Aug. 5 (Bloomberg) -- China Overseas Land & Investment Ltd., the country’s biggest developer by market value listed in Hong Kong, said first-half profit climbed 32 percent as it sold more properties.
Net income rose to HK$11 billion ($1.4 billion), or HK$1.34 a share, from HK$8.38 billion, or HK$1.02 a share, a year earlier, the company said in a stock-exchange filing today. Sales increased 27 percent to HK$32.2 billion, it said.
The developer benefited from focusing on so-called first-tier cities, including Beijing and Shanghai, where demand remained strong even as the government stepped up a three-year campaign to cool home prices in March. Home prices in Guangzhou and Beijing rose at least 20 percent in July from last year, according to SouFun Holdings Ltd., China’s biggest real estate website.
“The numbers are largely in line,” said Jinsong Du, a Hong Kong-based property analyst at Credit Suisse Group AG. “The company will have no problem exceeding its sales target this year,” he said, adding that he doesn’t anticipate any major “negative” policy changes in the second half as the government grapples with an economic slowdown.
The Hong Kong-traded stock rose 0.4 percent to HK$23.50 as of 2:54 p.m. local time, extending this year’s gain to 1.7 percent.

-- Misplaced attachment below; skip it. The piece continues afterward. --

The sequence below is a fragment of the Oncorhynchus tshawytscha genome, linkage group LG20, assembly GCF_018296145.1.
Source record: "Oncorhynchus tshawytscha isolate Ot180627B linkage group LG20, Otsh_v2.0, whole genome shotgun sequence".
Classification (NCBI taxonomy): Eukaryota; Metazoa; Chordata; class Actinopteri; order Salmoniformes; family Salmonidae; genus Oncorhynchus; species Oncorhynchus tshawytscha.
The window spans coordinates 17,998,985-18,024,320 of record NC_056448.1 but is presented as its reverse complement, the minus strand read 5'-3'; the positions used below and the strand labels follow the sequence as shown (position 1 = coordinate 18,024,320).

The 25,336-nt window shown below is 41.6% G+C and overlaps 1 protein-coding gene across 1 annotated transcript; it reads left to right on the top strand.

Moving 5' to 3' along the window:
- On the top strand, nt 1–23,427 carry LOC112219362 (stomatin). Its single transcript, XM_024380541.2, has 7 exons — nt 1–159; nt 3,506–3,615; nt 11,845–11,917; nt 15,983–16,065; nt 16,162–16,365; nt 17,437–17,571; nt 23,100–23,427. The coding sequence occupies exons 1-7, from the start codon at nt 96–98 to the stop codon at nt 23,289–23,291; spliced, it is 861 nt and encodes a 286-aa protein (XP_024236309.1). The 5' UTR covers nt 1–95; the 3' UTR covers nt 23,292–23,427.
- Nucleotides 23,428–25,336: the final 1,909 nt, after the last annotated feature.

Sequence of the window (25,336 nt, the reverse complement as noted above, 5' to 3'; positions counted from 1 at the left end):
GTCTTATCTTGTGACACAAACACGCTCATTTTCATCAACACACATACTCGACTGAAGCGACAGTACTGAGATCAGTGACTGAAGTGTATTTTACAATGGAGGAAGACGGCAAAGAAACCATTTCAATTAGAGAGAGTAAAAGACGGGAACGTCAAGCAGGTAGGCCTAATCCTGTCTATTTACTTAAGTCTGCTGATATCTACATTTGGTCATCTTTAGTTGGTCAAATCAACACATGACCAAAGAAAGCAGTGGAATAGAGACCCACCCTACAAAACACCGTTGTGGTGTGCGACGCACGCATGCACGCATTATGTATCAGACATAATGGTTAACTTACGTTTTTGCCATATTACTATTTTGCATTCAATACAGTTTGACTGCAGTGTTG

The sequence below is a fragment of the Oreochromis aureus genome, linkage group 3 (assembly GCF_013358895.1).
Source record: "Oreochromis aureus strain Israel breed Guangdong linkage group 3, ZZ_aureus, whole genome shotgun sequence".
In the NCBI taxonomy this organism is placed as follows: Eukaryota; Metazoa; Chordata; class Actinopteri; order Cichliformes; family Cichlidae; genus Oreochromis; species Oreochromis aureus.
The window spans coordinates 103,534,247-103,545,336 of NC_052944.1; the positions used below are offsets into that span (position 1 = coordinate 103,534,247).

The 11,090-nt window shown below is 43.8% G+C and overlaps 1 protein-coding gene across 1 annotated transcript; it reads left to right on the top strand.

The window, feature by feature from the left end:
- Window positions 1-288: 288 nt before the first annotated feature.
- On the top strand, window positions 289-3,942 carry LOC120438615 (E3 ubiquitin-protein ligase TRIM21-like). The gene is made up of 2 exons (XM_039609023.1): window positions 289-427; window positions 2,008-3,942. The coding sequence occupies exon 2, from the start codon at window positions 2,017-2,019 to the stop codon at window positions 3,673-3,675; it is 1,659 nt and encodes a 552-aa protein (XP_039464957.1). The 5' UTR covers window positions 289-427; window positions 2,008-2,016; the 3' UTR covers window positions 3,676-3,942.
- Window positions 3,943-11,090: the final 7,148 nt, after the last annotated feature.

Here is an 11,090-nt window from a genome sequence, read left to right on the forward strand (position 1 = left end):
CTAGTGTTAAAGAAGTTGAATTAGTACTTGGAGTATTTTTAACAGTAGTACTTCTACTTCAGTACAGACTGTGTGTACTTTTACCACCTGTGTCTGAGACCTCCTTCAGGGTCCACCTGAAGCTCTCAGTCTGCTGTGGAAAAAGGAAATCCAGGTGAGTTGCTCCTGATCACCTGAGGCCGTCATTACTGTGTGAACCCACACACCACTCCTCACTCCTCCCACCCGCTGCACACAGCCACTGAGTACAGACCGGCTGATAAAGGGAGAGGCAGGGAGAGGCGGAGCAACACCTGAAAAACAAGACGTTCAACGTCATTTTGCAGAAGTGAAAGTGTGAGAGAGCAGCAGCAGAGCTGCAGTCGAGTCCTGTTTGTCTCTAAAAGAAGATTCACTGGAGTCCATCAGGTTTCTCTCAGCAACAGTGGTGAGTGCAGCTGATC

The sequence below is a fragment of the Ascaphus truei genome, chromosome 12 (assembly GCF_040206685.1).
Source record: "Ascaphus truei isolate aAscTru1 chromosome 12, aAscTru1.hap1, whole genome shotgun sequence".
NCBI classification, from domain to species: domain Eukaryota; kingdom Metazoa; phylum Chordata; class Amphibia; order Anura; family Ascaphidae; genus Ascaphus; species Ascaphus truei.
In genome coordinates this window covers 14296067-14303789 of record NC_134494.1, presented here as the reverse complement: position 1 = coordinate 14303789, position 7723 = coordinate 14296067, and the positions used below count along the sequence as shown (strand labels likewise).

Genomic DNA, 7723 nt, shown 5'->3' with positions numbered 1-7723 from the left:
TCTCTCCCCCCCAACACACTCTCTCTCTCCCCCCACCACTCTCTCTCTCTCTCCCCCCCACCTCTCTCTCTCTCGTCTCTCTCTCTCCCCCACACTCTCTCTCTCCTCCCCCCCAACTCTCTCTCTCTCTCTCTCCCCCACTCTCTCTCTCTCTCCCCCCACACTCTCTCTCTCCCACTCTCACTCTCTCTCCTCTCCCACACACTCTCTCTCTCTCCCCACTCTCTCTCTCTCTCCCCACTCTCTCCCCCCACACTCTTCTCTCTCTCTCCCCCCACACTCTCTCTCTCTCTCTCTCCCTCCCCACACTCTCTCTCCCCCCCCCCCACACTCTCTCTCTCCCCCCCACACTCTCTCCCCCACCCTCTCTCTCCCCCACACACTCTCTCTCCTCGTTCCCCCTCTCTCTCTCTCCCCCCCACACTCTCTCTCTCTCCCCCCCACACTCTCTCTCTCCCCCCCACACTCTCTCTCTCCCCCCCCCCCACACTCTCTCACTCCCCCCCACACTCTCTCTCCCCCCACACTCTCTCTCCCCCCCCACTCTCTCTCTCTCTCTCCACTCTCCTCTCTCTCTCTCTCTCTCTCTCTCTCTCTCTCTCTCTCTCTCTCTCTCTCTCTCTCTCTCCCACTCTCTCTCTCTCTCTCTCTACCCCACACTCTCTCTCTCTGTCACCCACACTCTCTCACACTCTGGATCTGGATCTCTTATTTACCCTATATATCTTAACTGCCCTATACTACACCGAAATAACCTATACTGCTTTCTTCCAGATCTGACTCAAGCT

The company’s contracted sales of properties reached a record high of HK$80 billion in the first half as the company “intensified its sales effort upon seeing improvement in the market sentiment,” it said in the statement. Hong Kong and Chinese developers usually start selling properties while they’re still under construction and book profit upon completion.
“First-home buying is still strong in major cities and China Overseas’ strategy of focusing on those cities fits in very well,” Alan Jin, Hong Kong-based property analyst at Mizuho Securities Asia Ltd., who rated the stock a ‘buy’, said before the announcement.
Profit excluding revaluations rose 26.7 percent from a year ago to HK$8.06 billion. The developer raised its 2013 sales target to HK$120 billion, which Du from Credit Suisse said is “relatively conservative.”
Net gearing fell to 14.9 percent at the end of June, from 20.5 percent at the end of 2012, and is “relatively low at the moment,” Chairman Kong Qingping said in the statement. Kong will resign tomorrow as executive director and chairman, replaced by Hao Jian Min, the company said in a separate statement.
“The group is hence in a position to secure more funding at suitable times,” Kong said without elaborating. “Excellent performance of the group under such a tough market environment confirms that the strategy of developing high quality residential projects in the core areas of major mainland cities is correct.”
China Overseas, which builds homes and offices in China, Hong Kong and Macau, said operating profit rose 7.8 percent to HK$13.2 billion. Operating profit from mainland China accounted for 76.5 percent of the total.
The developer acquired 11 plots in China in the first half and plans to expand its land bank in the second half, it said without giving a specific target.
The company is studying the feasibility for controlling shareholder China State Construction Engineering Corp. to inject its property development business into China Overseas, according to a separate statement to the Hong Kong stock exchange. No definitive proposal or agreement has been made, it said.
The company said it will pay an interim dividend of 18 Hong Kong cents.
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